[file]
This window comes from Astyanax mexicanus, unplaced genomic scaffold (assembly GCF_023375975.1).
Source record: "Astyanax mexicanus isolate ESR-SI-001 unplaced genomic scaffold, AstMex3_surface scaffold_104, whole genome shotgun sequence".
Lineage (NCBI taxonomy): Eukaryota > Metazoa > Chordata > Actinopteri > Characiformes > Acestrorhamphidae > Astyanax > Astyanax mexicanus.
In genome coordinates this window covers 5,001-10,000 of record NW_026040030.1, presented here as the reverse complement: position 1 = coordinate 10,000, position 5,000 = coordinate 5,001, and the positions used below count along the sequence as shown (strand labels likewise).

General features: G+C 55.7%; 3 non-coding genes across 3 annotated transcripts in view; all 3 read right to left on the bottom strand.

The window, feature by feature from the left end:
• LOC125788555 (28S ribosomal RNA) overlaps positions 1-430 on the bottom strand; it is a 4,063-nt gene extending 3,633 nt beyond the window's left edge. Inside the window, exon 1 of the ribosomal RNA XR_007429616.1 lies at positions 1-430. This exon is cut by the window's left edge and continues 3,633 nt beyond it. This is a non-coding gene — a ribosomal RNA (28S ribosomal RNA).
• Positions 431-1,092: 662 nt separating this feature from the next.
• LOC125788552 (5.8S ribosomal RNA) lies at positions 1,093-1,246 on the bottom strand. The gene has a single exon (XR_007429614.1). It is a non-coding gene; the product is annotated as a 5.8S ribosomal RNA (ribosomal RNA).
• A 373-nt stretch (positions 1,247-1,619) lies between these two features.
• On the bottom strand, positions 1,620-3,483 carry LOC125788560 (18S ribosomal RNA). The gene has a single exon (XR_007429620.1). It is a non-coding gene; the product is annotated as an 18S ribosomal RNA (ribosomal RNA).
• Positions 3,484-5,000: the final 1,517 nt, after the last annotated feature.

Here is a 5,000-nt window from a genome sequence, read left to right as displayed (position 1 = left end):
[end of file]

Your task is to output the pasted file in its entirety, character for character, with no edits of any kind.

This window comes from Astyanax mexicanus, unplaced genomic scaffold (assembly GCF_023375975.1).
Source record: "Astyanax mexicanus isolate ESR-SI-001 unplaced genomic scaffold, AstMex3_surface scaffold_104, whole genome shotgun sequence".
Lineage (NCBI taxonomy): Eukaryota > Metazoa > Chordata > Actinopteri > Characiformes > Acestrorhamphidae > Astyanax > Astyanax mexicanus.
In genome coordinates this window covers 5,001-10,000 of record NW_026040030.1, presented here as the reverse complement: position 1 = coordinate 10,000, position 5,000 = coordinate 5,001, and the positions used below count along the sequence as shown (strand labels likewise).

General features: G+C 55.7%; 3 non-coding genes across 3 annotated transcripts in view; all 3 read right to left on the bottom strand.

The window, feature by feature from the left end:
• LOC125788555 (28S ribosomal RNA) overlaps positions 1-430 on the bottom strand; it is a 4,063-nt gene extending 3,633 nt beyond the window's left edge. Inside the window, exon 1 of the ribosomal RNA XR_007429616.1 lies at positions 1-430. This exon is cut by the window's left edge and continues 3,633 nt beyond it. This is a non-coding gene — a ribosomal RNA (28S ribosomal RNA).
• Positions 431-1,092: 662 nt separating this feature from the next.
• LOC125788552 (5.8S ribosomal RNA) lies at positions 1,093-1,246 on the bottom strand. The gene has a single exon (XR_007429614.1). It is a non-coding gene; the product is annotated as a 5.8S ribosomal RNA (ribosomal RNA).
• A 373-nt stretch (positions 1,247-1,619) lies between these two features.
• On the bottom strand, positions 1,620-3,483 carry LOC125788560 (18S ribosomal RNA). The gene has a single exon (XR_007429620.1). It is a non-coding gene; the product is annotated as an 18S ribosomal RNA (ribosomal RNA).
• Positions 3,484-5,000: the final 1,517 nt, after the last annotated feature.

Here is a 5,000-nt window from a genome sequence, read left to right as displayed (position 1 = left end):